The Mindset of an Interview
Written by Chukwuma Asala for Gaebler Ventures
The process of growing your organization is a filtering process and it all starts with the interview. This sets the tone for the rest of that person's career with your company.
Learning good interview skills is not an impossible task.
Whether you have only experienced an interview from the standpoint of someone looking to be employed, or you've only given a couple of interviews yourself, knowing and understanding what you are trying to accomplish is paramount if you want to have a successful interview.
Before every interview make sure you remind yourself of a few things to keep your attitude in the right place and ensure that the person feels comfortable when they are with you. Here are just a few of them for entrepreneurs who are starting to put a team together.
Don't sell your company, sell yourself
The first contact a person usually has with your company is with your website, a recruiter, an advertisement in the newspaper, etc. Not with you. So remember that when they meet you for the first time, they may be coming for an interview, but they are certainly evaluating you too. Try not to focus too much on your company, especially if it is still relatively small or a startup. At that point there may not be too many selling points with regards to revenues, profits, growth, expansion, or competitiveness.
The most important and only thing you need to sell is you. People will buy into you before they buy into whatever it is your company is doing. If they have a good feeling about you they will have a good feeling about your company. Talk about some of your values, why you got into business, how you got to where you are today, what your passions are, etc. Your vision for your company is way more important than the financial state of it. Financials will change, but a vision will not.
Identify the person's hot button
On the list of things that motivate people with regards to employment, most people are surprised to find that money is closer to the bottom of the list than the top. Things like recognition, positive people, work environment, time off, shorter work days are just some of the things that make up a company's culture. Do not be quick to assume that the person you are interviewing is motivated by money. It might be, but it is much safer to ask them what they regard as a must have at the place they work. If it is good compensation then make sure you talk about your compensation packages. If they talk about work-life balance then highlight some of the ways your company helps employees by issuing mandatory half-days every other week. The bottom line is you have to ask them what their primary motivator is in order to really strike where it matters the most to them. And of course be genuine. If your company is struggling in a particular area that they feel is important, tell them. Honesty always works wonderfully when all else fails and you will be surprised by the response you get.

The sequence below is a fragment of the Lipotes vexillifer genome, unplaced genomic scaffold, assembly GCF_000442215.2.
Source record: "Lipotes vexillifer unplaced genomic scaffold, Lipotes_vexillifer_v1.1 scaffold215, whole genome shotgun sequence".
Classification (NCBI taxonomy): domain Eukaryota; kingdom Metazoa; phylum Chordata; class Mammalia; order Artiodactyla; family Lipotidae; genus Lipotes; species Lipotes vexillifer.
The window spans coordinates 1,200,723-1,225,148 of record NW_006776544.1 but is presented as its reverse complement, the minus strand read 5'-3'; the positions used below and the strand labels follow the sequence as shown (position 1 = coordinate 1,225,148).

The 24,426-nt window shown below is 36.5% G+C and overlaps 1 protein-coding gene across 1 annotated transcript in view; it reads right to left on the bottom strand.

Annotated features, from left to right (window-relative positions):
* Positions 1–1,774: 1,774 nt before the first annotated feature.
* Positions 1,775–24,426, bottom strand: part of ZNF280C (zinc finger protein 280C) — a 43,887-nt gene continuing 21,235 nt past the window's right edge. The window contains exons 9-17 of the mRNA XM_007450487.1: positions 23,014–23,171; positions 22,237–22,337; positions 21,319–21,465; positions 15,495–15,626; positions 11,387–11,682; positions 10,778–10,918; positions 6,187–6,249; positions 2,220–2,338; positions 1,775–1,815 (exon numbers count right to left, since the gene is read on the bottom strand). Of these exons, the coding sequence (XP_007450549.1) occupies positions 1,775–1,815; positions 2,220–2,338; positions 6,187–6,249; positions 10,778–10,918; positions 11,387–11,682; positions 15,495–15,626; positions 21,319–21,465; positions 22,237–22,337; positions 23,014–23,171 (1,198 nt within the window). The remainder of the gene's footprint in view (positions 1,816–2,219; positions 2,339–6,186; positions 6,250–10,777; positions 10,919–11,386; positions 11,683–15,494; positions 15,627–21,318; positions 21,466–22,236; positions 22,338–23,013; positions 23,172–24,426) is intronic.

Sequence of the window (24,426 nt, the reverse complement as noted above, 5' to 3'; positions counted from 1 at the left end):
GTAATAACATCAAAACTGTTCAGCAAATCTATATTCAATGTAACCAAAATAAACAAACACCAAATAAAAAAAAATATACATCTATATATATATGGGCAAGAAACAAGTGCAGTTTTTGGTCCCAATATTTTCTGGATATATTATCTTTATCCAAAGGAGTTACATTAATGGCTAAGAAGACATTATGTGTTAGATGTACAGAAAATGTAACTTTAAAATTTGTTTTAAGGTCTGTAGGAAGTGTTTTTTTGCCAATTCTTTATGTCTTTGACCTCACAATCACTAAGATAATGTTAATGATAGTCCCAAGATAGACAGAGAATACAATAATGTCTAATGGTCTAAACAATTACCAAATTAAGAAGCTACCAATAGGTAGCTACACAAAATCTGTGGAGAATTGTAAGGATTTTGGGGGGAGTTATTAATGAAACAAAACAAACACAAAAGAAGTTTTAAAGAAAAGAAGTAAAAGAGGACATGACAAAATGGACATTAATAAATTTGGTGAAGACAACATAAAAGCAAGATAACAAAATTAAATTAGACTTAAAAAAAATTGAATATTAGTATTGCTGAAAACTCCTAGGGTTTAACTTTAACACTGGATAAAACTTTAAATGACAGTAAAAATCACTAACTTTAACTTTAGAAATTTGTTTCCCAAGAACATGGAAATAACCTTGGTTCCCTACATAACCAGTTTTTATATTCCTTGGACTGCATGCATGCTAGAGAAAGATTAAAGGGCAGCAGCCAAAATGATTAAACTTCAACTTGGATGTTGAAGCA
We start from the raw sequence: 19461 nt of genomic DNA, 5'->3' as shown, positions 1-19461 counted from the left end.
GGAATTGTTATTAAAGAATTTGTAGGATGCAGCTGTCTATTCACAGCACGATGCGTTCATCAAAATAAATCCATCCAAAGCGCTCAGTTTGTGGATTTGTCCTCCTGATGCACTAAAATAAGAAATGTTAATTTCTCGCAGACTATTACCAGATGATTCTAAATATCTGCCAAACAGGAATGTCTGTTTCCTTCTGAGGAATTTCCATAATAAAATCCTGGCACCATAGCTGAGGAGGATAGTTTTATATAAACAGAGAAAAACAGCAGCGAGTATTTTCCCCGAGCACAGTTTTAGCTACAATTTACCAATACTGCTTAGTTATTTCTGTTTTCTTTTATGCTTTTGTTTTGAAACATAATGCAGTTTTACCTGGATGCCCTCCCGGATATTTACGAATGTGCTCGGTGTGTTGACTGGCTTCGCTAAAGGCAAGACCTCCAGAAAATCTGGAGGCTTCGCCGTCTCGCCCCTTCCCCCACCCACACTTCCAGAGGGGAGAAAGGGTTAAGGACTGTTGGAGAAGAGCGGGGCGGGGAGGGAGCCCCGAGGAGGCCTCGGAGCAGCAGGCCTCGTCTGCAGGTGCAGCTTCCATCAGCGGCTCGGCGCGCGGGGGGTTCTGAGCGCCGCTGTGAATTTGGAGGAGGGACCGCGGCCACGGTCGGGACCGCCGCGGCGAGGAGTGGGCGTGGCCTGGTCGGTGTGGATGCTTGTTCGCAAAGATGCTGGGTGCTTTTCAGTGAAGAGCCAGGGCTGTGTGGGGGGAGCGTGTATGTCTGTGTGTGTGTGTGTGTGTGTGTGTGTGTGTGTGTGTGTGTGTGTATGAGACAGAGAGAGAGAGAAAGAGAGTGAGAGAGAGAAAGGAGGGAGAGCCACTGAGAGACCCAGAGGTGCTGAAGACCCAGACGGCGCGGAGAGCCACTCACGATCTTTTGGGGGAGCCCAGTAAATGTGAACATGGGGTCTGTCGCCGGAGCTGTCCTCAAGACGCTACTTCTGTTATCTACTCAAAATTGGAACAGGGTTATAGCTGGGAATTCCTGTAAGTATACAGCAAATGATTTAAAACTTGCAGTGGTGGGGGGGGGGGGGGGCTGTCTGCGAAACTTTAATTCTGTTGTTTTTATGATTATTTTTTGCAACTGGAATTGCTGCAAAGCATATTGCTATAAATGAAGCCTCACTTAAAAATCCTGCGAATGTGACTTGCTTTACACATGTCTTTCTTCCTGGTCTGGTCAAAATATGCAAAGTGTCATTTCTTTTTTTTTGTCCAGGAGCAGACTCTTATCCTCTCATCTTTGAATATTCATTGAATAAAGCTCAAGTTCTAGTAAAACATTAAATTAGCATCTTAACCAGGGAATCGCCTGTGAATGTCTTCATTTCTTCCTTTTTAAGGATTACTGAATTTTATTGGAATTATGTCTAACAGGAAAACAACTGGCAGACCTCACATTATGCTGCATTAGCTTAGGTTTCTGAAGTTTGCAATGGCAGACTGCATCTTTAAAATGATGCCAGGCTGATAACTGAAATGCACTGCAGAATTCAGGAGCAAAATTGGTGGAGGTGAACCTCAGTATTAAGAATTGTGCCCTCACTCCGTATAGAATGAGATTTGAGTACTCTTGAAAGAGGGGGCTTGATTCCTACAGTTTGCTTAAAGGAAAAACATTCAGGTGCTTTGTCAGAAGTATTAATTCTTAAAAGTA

Have a profile of the person you are looking to hire
If you do not know what you are looking for, the interview will not have a good foundation to build from and the prospect will not know what the expectations are. It is important you have spent time thinking about the type of person you would want to have in that particular position. There are aspects of your company culture that you know will fit well with certain types of people. Feel confident talking about these things with the person being interviewed.
Chukwuma Asala is an international student from Nigeria who is studying to earn an MBA from the State University of New York in Albany. He has analyzed more than 20 industry case studies throughout his education thus far, and hopes to bring some of his business knowledge to Gaebler.com.
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